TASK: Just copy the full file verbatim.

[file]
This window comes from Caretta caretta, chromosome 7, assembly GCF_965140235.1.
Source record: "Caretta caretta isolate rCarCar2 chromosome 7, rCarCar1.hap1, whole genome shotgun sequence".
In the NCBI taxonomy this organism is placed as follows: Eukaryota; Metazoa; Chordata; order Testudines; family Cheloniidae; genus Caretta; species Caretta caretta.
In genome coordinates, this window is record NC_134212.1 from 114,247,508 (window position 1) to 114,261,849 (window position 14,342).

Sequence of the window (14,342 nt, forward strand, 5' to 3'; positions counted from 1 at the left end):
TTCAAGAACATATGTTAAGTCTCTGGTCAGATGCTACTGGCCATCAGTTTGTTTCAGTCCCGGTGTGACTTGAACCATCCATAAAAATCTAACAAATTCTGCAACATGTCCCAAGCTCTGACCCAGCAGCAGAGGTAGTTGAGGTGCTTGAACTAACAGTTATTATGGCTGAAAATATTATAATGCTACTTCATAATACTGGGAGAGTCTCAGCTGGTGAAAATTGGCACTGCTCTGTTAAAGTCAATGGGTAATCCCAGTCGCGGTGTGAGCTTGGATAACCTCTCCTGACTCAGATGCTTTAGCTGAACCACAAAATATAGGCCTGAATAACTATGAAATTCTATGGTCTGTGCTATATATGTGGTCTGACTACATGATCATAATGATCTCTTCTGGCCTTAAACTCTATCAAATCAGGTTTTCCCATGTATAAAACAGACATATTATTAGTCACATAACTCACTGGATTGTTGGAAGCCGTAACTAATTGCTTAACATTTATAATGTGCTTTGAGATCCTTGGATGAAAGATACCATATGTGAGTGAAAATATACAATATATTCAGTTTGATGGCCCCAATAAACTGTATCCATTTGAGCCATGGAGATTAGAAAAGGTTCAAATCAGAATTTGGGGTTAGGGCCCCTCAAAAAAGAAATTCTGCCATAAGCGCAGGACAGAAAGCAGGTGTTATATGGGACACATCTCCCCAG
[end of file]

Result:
This window comes from Caretta caretta, chromosome 7, assembly GCF_965140235.1.
Source record: "Caretta caretta isolate rCarCar2 chromosome 7, rCarCar1.hap1, whole genome shotgun sequence".
In the NCBI taxonomy this organism is placed as follows: Eukaryota; Metazoa; Chordata; order Testudines; family Cheloniidae; genus Caretta; species Caretta caretta.
In genome coordinates, this window is record NC_134212.1 from 114,247,508 (window position 1) to 114,261,849 (window position 14,342).

Sequence of the window (14,342 nt, forward strand, 5' to 3'; positions counted from 1 at the left end):
TTCAAGAACATATGTTAAGTCTCTGGTCAGATGCTACTGGCCATCAGTTTGTTTCAGTCCCGGTGTGACTTGAACCATCCATAAAAATCTAACAAATTCTGCAACATGTCCCAAGCTCTGACCCAGCAGCAGAGGTAGTTGAGGTGCTTGAACTAACAGTTATTATGGCTGAAAATATTATAATGCTACTTCATAATACTGGGAGAGTCTCAGCTGGTGAAAATTGGCACTGCTCTGTTAAAGTCAATGGGTAATCCCAGTCGCGGTGTGAGCTTGGATAACCTCTCCTGACTCAGATGCTTTAGCTGAACCACAAAATATAGGCCTGAATAACTATGAAATTCTATGGTCTGTGCTATATATGTGGTCTGACTACATGATCATAATGATCTCTTCTGGCCTTAAACTCTATCAAATCAGGTTTTCCCATGTATAAAACAGACATATTATTAGTCACATAACTCACTGGATTGTTGGAAGCCGTAACTAATTGCTTAACATTTATAATGTGCTTTGAGATCCTTGGATGAAAGATACCATATGTGAGTGAAAATATACAATATATTCAGTTTGATGGCCCCAATAAACTGTATCCATTTGAGCCATGGAGATTAGAAAAGGTTCAAATCAGAATTTGGGGTTAGGGCCCCTCAAAAAAGAAATTCTGCCATAAGCGCAGGACAGAAAGCAGGTGTTATATGGGACACATCTCCCCAG